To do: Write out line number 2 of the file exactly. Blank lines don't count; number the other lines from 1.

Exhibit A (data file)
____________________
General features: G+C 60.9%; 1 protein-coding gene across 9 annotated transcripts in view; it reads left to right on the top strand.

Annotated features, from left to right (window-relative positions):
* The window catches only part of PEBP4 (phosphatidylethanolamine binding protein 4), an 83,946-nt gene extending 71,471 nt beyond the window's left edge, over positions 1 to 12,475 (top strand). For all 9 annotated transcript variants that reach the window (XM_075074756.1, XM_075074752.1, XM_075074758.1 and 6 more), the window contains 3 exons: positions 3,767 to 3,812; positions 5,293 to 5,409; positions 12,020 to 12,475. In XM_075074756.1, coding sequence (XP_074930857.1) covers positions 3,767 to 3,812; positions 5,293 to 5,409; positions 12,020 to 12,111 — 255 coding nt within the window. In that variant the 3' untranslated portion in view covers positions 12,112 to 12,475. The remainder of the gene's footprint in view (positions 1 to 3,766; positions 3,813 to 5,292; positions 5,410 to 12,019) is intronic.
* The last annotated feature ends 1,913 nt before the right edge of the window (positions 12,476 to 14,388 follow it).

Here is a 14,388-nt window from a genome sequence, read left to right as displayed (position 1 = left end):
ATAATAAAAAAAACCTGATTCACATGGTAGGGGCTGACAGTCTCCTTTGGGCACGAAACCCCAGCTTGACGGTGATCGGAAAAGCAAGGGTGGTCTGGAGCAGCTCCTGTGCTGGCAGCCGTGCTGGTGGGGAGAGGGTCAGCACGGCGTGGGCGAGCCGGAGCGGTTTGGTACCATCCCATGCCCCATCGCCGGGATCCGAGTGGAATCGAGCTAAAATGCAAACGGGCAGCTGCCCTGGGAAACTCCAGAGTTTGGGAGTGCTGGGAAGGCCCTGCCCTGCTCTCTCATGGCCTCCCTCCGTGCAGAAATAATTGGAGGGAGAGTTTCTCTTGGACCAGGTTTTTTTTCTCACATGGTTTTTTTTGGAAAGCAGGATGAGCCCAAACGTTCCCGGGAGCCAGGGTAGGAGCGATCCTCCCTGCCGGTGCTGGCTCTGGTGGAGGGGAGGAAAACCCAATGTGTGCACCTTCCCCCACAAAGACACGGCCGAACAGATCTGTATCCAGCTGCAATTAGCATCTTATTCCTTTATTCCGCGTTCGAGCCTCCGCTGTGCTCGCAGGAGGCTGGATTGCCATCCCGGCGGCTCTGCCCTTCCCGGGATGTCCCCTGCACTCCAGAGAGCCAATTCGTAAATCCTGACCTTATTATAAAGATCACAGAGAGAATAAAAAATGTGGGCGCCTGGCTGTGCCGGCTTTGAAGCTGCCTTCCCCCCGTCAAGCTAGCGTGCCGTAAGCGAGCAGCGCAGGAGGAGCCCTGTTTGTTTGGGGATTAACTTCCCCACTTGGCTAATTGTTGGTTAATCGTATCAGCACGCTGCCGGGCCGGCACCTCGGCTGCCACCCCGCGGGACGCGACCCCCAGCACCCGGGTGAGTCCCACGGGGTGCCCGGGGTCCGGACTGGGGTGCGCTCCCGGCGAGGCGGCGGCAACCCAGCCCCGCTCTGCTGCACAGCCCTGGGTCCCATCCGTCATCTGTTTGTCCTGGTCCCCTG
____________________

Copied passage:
Annotated features, from left to right (window-relative positions):